But here comes the second act twist, listeners; Remnant is doing something right, because after a while I was getting into it. That's why I'm annoyed I can't remember how the plot started. See, I fell into a trance early on, going through ruined sewer after ruined sewer in a boring, Darksiders-esque apocalyptic city, but I awoke from my trance several hours later to find myself going through a bunch of stargates, following some kind of interdimensional Doctor Livingstone on safari through a multiverse of radioactive desert worlds and jungle planets, where enigmatic creatures offered alliances and less enigmatic but considerably more numerous creatures offered a variety of primitive bladed weapons up the rusty periscope. And I'd kind of like to remember how the fuck I got there! Somewhere along the way, resignedly trudging through the game for work had transmuted into engagedly playing through it for fun and I'm not sure where the line was crossed.
Not that it's a spellbinding game; the combat and environment switch up the bare minimum amount of times to keep things interesting and there's enough repetition that I had to have my podcasts on lest my brain turned into a great big kneaded eraser. But I think the game benefits from a strong gameplay loop. It is hard to fuck up over-the-shoulder shooting, it is the beans on toast of gameplay mechanics. But Remnant: From the Arses manages to balance standard combat to be simultaneously challenging and not so bullet-spongy that mowing everything down stops being cathartic; now there's a sentence that will get me flagged on a database somewhere.
Even playing single-player in my stubbornly obstinate way, the entourage boss fights were never so frustrating that they didn't feel quite doable after a handful of attempts. The all-purpose top tip for dealing with bosses with minions is focus on the minions first, 'cos you can't miss the boss as they waddle around the arena under the weight of their chemically-enhanced balls; it's the little sneaky knives up the gravy trumpet you need to worry about.
Still, I have gripes. When I find a new, extremely repetitive maze-like dungeon, it would be nice to know if this was one of the repetitive daze-like mungeon that will progress me in the game or if it's one of the optional depreciative raze-like luncheons that will just give me a new weapon or piece of armor at the end and then look offended when I don't seem appreciative 'cos Remnant has the Dark Souls problem where whenever you find a new weapon, if you're lucky, it'll only need about twelve levels of upgrades before it can compete with your starting weapons you've been upgrading all this time, the ones you'd gotten used to over the last twelve podcasts worth of repetitive combat, so most new weapons go right into the rumpus room cupboard forever 'cos I don't feel like kneecapping my own effectiveness for the sake of a newer model. A good lesson for everyday life, especially if you have a job developing new updates for Windows 10.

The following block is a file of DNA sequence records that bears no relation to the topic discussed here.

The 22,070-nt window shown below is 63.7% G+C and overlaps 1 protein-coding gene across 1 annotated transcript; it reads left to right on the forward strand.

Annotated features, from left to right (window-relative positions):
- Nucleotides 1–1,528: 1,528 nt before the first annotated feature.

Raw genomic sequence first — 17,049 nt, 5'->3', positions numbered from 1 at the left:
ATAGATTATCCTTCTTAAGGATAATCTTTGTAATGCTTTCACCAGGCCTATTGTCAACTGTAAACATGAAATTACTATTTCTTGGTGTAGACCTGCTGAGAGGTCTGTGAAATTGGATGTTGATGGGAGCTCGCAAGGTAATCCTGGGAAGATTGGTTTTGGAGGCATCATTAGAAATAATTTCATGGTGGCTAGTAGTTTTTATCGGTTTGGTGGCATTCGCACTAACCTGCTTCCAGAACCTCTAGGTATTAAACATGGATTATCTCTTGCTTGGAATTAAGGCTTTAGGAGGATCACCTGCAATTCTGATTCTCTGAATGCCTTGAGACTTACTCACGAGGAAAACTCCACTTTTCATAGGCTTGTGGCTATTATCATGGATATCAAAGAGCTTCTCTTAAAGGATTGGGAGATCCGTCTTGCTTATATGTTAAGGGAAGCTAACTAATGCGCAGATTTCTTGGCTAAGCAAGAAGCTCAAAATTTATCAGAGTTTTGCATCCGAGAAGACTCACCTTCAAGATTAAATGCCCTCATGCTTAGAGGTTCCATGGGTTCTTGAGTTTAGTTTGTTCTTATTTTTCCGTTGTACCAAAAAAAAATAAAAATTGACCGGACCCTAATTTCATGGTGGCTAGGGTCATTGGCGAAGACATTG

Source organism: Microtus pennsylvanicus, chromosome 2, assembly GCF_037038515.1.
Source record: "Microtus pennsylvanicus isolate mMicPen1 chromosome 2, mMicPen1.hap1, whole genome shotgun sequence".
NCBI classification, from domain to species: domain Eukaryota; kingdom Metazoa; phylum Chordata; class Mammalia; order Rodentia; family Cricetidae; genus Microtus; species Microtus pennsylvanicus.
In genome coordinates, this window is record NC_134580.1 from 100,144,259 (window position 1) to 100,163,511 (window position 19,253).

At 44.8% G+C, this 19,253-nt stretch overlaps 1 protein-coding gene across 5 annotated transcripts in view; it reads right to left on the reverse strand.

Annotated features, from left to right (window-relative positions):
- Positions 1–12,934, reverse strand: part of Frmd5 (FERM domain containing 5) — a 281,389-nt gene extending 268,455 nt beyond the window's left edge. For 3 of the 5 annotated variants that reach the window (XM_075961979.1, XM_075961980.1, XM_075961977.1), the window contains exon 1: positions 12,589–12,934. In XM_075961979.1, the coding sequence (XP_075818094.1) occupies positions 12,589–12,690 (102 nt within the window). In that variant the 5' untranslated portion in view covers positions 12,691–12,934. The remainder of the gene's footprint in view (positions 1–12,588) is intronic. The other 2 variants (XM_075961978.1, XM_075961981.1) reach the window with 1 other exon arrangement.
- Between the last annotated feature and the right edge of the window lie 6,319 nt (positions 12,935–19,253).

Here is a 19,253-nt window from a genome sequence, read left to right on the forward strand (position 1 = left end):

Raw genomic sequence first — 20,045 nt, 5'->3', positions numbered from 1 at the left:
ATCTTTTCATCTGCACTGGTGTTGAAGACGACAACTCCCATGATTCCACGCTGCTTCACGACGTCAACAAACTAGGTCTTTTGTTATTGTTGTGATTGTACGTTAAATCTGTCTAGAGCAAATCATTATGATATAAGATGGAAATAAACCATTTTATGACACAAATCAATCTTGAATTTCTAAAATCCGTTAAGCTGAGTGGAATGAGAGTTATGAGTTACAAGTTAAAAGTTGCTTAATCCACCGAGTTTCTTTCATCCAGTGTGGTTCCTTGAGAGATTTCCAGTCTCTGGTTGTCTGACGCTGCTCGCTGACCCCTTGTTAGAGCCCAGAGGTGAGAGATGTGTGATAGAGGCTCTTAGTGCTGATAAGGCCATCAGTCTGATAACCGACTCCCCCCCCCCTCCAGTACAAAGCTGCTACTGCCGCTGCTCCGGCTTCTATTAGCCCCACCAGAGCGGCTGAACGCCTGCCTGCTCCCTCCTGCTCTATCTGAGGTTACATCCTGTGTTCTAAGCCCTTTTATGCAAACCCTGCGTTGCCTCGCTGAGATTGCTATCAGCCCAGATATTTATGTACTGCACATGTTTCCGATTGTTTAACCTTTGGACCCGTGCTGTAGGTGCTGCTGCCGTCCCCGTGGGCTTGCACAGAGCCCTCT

In summary, Remnant starts on a poor note, but with time, upgrades to a solidly basically okay. I hope you'll indulge me as I take a little philosophical curve now.
Throughout history, gamers and gaming correspondents have always divided games into the worthies and the unworthies, and this dichotomy has taken many forms: PCs vs. consoles; hardcore vs. casual; mobile vs. everything else. But for me, the split has always been thus: games that make you feel vs. games that make you numb. Some games challenge and energize your emotions and give you ideas and inspiration, whereas other games seek only to massage your rodent brain with repetitive pats to the head so you don't think dangerous thoughts, like "I wish my landlord wouldn't keep coming into my house and eating all my family's pies." And if I occasionally seem contemptuous at multiplayer-focused games, it's because they're almost always the latter; running around the same maps, shooting the same dudes, day-in-day-out until you run out of subscription money and then go sell your body to a young conservative's organization.
Remnant is a numbing game but for what it's worth, it's on the more positive side of the numbing coin. Occasional nice scenery and story moments, and a functional gameplay loop that gives your hands something to do while you listen to the Communist Manifesto on audiobook.
- All that remains: Ben "Yahtzee" Croshaw
- But I'll say one thing for numbing games, they're an astoundingly good metaphor for capitalism
- The root, the root, the root is on fire